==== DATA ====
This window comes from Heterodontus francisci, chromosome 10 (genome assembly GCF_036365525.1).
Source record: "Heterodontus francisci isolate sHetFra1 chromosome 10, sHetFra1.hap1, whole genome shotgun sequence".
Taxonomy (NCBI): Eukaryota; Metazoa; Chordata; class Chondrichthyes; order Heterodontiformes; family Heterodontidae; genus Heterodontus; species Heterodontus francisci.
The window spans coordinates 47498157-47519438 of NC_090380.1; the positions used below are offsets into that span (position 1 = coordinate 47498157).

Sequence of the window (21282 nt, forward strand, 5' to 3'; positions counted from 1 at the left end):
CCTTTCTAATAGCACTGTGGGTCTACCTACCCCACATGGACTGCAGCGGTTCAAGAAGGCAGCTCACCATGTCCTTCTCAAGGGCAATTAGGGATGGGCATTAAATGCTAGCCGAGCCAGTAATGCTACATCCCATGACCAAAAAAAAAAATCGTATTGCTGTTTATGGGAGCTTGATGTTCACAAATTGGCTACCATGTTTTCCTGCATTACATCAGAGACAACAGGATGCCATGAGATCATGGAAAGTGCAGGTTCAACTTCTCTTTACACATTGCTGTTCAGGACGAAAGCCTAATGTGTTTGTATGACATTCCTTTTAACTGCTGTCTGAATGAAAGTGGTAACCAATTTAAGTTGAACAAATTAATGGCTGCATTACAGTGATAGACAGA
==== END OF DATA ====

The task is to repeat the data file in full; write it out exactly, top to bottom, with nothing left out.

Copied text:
This window comes from Heterodontus francisci, chromosome 10 (genome assembly GCF_036365525.1).
Source record: "Heterodontus francisci isolate sHetFra1 chromosome 10, sHetFra1.hap1, whole genome shotgun sequence".
Taxonomy (NCBI): Eukaryota; Metazoa; Chordata; class Chondrichthyes; order Heterodontiformes; family Heterodontidae; genus Heterodontus; species Heterodontus francisci.
The window spans coordinates 47498157-47519438 of NC_090380.1; the positions used below are offsets into that span (position 1 = coordinate 47498157).

Sequence of the window (21282 nt, forward strand, 5' to 3'; positions counted from 1 at the left end):
CCTTTCTAATAGCACTGTGGGTCTACCTACCCCACATGGACTGCAGCGGTTCAAGAAGGCAGCTCACCATGTCCTTCTCAAGGGCAATTAGGGATGGGCATTAAATGCTAGCCGAGCCAGTAATGCTACATCCCATGACCAAAAAAAAAAATCGTATTGCTGTTTATGGGAGCTTGATGTTCACAAATTGGCTACCATGTTTTCCTGCATTACATCAGAGACAACAGGATGCCATGAGATCATGGAAAGTGCAGGTTCAACTTCTCTTTACACATTGCTGTTCAGGACGAAAGCCTAATGTGTTTGTATGACATTCCTTTTAACTGCTGTCTGAATGAAAGTGGTAACCAATTTAAGTTGAACAAATTAATGGCTGCATTACAGTGATAGACAGA